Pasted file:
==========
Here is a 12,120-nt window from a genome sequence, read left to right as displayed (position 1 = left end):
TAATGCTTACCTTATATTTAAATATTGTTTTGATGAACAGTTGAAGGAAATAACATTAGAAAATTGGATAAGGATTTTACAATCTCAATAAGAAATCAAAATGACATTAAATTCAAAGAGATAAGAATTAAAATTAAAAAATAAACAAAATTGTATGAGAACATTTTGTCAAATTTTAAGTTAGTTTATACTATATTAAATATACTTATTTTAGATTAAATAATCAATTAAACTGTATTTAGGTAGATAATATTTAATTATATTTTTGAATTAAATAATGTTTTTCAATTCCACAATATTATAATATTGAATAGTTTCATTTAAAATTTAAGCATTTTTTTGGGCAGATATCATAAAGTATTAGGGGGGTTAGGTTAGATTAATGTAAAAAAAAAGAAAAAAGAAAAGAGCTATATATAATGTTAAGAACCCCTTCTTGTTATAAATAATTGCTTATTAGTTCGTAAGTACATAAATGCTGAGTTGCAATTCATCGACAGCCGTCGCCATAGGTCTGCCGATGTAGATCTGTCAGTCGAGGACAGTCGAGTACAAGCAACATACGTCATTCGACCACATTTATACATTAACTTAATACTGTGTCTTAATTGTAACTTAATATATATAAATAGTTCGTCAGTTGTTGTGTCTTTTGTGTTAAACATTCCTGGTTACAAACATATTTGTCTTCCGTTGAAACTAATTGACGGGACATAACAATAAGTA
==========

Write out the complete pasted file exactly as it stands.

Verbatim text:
Here is a 12,120-nt window from a genome sequence, read left to right as displayed (position 1 = left end):
TAATGCTTACCTTATATTTAAATATTGTTTTGATGAACAGTTGAAGGAAATAACATTAGAAAATTGGATAAGGATTTTACAATCTCAATAAGAAATCAAAATGACATTAAATTCAAAGAGATAAGAATTAAAATTAAAAAATAAACAAAATTGTATGAGAACATTTTGTCAAATTTTAAGTTAGTTTATACTATATTAAATATACTTATTTTAGATTAAATAATCAATTAAACTGTATTTAGGTAGATAATATTTAATTATATTTTTGAATTAAATAATGTTTTTCAATTCCACAATATTATAATATTGAATAGTTTCATTTAAAATTTAAGCATTTTTTTGGGCAGATATCATAAAGTATTAGGGGGGTTAGGTTAGATTAATGTAAAAAAAAAGAAAAAAGAAAAGAGCTATATATAATGTTAAGAACCCCTTCTTGTTATAAATAATTGCTTATTAGTTCGTAAGTACATAAATGCTGAGTTGCAATTCATCGACAGCCGTCGCCATAGGTCTGCCGATGTAGATCTGTCAGTCGAGGACAGTCGAGTACAAGCAACATACGTCATTCGACCACATTTATACATTAACTTAATACTGTGTCTTAATTGTAACTTAATATATATAAATAGTTCGTCAGTTGTTGTGTCTTTTGTGTTAAACATTCCTGGTTACAAACATATTTGTCTTCCGTTGAAACTAATTGACGGGACATAACAATAAGTA